An enormous part of my time working with the ABMC site can be labeled as testing. With so many changes being made to improve ABMC’s website, there were new aspects to be checked each day. Once the data was complete to Chris and James’ standards, all the testing involved checking the new website. A lot of this work was checking that links were working, information was not provided on the back end while missing in public view, everything was displaying correctly, soldiers were listed in the correct database online (War Dead vs. Korean Honor Roll only), and ensuring there were no general styling mishaps. This work was very repetitive, but extremely necessary. I would sometimes go a long time without finding anything wrong, but once I did, I often found that it was universal (similar profiles shared the same issue). Sticking through and thoroughly checking allowed many issues to be found and addressed before ABMC was shown the site.

Something may be tedious, but that doesn’t mean it isn’t important.
I went in with this attitude. I knew that I would not be asked to do something just to keep me busy. The more issues I found and reported, the more fulfilling the work was.

Understanding Sacrifice
The second largest portion of my time was spent working with Jennifer and Chris on the Understanding Sacrifice website. This website was created to showcase what teachers across the nation had learned about fallen heroes of WWI. The education project is sponsored by ABMC in partnership with National History Day and RRCHNM. I helped Chris transcribe and caption the videos he shot and edited of the teachers giving a eulogy for their chosen fallen hero. Helping Jennifer involved various aspects of the website. I assisted in inputting information for the fallen hero profiles, entering and editing information for the teacher-created lesson plans, and looking over lesson plans for any mistakes.

Working with Chris to create transcriptions was the most familiar tasks I had for this project. As an undergrad at Illinois College, I worked with Steven Hochstadt creating transcriptions of oral histories. However, my experience creating transcriptions for Education introduced me to a new method I will continue to use. After a suggestion from Jennifer, I downloaded the VLC player and learned how to slow down the playback of the audio. Decreasing the speed made doing transcriptions so much easier, I wish I would have thought of it before!

The rest of my time working on the Understanding Sacrifice project had me working with Jennifer to upload content for fallen hero profiles and teacher lesson plans (called activities on the site). I enjoyed doing this because I came in with some html experience, but had not used it in quite some time. Figuring out how to correctly use the code to accomplish the styling aspects asked of me was fun for me. I would have gladly done more of this, but there was only so many profiles and activities.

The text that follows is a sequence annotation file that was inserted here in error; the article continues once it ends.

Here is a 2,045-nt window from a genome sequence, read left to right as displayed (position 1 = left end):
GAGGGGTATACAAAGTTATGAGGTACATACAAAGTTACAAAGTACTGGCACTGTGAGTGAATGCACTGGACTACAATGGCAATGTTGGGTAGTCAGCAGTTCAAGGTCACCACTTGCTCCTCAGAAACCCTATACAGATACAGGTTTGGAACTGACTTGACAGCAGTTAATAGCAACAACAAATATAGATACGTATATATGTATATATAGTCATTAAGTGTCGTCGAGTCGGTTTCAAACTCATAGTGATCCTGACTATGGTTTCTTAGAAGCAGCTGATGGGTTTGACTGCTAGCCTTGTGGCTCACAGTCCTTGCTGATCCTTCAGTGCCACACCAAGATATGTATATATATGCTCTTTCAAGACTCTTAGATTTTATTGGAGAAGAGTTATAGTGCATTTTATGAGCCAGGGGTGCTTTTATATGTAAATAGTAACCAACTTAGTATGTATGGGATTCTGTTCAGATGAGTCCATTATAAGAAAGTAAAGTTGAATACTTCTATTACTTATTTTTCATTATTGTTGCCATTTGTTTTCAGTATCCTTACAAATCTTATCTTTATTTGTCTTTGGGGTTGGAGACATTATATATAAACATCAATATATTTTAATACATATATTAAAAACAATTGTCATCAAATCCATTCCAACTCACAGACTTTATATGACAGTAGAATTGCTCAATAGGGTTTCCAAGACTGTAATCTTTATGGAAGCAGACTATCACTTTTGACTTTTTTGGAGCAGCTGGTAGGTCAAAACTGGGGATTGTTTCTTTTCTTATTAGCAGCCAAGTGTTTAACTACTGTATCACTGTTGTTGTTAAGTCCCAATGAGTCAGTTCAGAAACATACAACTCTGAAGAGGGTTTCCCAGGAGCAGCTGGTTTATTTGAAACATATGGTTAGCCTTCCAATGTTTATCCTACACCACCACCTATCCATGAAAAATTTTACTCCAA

Shakespeare and Friends
Towards the end of my time in Education, I worked with Kelly to organize and generally make sense of the metadata provided by Folger. The Center has been tasked with revamping the Folger website and have specific requirements for how they would like the data to appear. They provided Kelly with a spreadsheet containing all of their metadata so far as well with instructions on how everything should be shown. In order for James to make sense of everything down the road, Kelly tasked me with organization and clarity.

This task was very difficult for me at first, quite possibly the most challenging one during my time in Education. I think the main reason for this is due to how overwhelming the spreadsheet was to look at. There was a lot going on all at once and terms I had never heard of before. This issue had already been addressed prior to my involvement, though, and there was a tab in the spreadsheet which explained all the terms; this helped me a lot. I created my own tab to work in within the spreadsheet and after three revisions, the information was organized in an easy to understand way with instructions Folger approved.

This project involved a lot of back and forth work while communicating questions and concerns with Folger. Kelly allowed me to sit in on a call with two representatives from Folger with helped my understanding of the project immensely. After that call, the spreadsheet that was once so daunting seemed like a breeze to read and organize. What I enjoyed the most out of this project was being able to be a part of more of the beginning stages and seeing how the “behind the scenes” communications work.

Base What?
My time in Education also taught me how to use Basecamp. Before August, I had not even heard of it. I quickly learned how to log my hours for the fellowship (thanks to Alyssa Fahringer), but I was not aware for a couple weeks into the semester that it was also a project management system as well. Having been on three different projects with Education, I now have a handle on how to use Basecamp to communicate with other members of the project in an efficient way.

Next stop on my tour through the RRCHNM divisions is Research!